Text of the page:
You are on page 1of 3


To / Destinataire Mayor and Members of Council File/N° de fichier:

From / Expéditeur City Manager

Subject / Objet O-Train Confederation Line – Overview Date: February 14, 2018
of Project Agreement

The purpose of this memorandum is to provide an overview of the O-Train Confederation Line
Project Agreement (PA) and address questions received from Members of Council.

The City of Ottawa structured the agreement with Rideau Transit Group (RTG) to protect
taxpayers’ investment. The Alternative Financing and Procurement model is designed to
allocate construction, geotechnical, tunneling, schedule and financial risk to RTG.

The Alternative Financing and Procurement model transfers responsibility to the private
partners who will only get paid as a group, up to the fixed price agreed upon, when the output
specifications are met and when the work is completed. The responsibility to meet the timelines
for the delivery of the system, on the date prescribed through the conditions set in the project
agreement, rests with RTG who will face various financial consequences as a result of the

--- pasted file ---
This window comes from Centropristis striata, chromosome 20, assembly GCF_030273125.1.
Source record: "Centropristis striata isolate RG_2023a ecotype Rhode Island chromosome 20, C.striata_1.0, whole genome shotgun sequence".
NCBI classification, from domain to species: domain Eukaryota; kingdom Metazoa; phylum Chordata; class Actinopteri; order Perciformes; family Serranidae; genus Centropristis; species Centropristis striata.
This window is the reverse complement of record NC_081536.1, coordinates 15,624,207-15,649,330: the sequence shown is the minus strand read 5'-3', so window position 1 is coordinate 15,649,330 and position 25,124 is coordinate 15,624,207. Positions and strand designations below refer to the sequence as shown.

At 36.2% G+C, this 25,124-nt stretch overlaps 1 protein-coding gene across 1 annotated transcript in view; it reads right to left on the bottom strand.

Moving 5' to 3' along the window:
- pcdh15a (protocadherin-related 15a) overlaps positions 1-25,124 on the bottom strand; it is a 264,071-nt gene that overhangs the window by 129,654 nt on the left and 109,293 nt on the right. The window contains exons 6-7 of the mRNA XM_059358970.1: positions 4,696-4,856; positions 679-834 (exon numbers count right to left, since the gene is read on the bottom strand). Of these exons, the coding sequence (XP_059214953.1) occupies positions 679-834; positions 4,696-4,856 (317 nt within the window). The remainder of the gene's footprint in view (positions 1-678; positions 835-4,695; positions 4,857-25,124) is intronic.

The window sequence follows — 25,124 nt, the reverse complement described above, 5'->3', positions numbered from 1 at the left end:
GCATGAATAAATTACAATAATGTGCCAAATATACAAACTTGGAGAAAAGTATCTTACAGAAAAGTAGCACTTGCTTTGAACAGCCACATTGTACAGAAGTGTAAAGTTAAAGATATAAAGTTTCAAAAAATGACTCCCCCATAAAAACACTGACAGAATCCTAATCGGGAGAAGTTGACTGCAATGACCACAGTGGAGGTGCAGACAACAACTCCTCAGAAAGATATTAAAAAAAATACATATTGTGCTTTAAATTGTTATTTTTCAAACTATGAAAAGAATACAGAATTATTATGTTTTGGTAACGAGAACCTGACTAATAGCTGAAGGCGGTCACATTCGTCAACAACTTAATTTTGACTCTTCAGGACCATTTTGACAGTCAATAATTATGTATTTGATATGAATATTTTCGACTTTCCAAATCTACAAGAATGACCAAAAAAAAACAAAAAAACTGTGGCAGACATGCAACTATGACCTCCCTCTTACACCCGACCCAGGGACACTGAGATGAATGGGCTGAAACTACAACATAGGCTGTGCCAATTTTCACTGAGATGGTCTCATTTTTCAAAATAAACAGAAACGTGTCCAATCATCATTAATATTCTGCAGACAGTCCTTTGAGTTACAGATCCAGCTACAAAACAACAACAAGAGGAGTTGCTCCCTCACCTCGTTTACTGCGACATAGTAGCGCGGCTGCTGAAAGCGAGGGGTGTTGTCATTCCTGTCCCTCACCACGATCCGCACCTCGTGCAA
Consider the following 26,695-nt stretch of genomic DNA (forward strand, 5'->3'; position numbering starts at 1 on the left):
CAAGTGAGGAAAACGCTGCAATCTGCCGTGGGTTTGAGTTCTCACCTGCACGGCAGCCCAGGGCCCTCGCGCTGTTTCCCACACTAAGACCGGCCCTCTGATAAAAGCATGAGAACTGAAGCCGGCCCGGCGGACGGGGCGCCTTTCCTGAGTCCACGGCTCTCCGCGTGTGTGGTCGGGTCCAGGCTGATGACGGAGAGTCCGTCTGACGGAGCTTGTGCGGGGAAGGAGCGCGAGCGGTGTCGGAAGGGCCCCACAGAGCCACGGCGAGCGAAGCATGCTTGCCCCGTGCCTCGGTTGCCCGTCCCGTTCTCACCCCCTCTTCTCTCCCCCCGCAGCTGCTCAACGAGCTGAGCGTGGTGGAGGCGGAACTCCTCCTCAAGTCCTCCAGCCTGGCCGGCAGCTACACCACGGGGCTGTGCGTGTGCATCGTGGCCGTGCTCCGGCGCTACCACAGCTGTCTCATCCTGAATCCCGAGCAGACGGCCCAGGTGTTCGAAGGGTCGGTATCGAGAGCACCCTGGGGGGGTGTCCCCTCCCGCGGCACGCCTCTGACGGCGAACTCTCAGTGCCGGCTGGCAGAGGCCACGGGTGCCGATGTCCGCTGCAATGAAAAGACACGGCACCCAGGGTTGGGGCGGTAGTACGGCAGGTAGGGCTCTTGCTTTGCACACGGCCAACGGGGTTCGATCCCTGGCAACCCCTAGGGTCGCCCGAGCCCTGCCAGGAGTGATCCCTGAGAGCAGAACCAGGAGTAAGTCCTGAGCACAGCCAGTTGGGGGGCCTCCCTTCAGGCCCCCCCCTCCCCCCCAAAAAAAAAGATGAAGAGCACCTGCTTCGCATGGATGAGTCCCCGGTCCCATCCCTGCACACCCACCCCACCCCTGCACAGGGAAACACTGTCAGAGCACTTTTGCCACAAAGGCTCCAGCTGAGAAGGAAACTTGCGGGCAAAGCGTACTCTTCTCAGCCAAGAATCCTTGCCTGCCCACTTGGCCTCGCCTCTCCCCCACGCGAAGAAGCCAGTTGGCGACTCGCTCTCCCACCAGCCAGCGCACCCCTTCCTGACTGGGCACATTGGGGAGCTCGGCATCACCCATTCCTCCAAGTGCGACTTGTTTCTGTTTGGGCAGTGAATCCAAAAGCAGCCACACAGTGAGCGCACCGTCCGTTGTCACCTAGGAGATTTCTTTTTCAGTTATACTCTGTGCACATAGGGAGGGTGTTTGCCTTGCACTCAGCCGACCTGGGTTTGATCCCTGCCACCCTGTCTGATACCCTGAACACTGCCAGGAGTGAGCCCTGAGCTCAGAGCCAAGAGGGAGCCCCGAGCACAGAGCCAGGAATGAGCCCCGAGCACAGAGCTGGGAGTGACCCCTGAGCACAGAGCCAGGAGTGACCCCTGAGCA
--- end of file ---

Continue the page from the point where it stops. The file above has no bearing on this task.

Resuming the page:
The Project Agreement provides several protections for taxpayers’ investment, including but not
limited to:

 liquidated damages;
 deferral of milestone payments until associated requirements are achieved;
 deferral of the $200M Revenue Service Availability (RSA) payment due when RTG
hands over the system to the City;
 no monthly maintenance payments until Revenue Service is certified as being achieved;
 “Step In” rights in the event of default.

The City is using the project framework, including the payment schedule and the term of the
maintenance contract, as leverage to seek reimbursement of the City’s additional costs. Staff
has previously advised that the detour costs are estimated to be $1.9M per month, there will be
additional costs related to monitoring the construction, lane closures etc. Staff is working to
detail what those costs are, but this will be an ongoing discussion until the system is complete.

The Project Agreement serves as a framework for the City to seek direct delay costs from the
contractor. It is the City’s position that RTG needs to cover our costs for the delay. The City will
protect the interests of its taxpayers against extra costs – be it to keep buses running, for our
costs for monitoring the construction, for the costs associated with disruption in lane closures
and for the additional strains on our transit resources.

As a fixed price contract, RTG is responsible to absorb the additional costs they are incurring as
a result of the six month delay. This is estimated to be between $8M to $10M per month and
does not include the costs of the Rideau Street sinkhole that they have already absorbed.

The City controls the flow of cash to RTG for the remainder of the project. The City is currently
in discussions with RTG on ongoing issues including the timeline for the next milestone
payments, which require modification to reflect the new RSA date. These discussions will be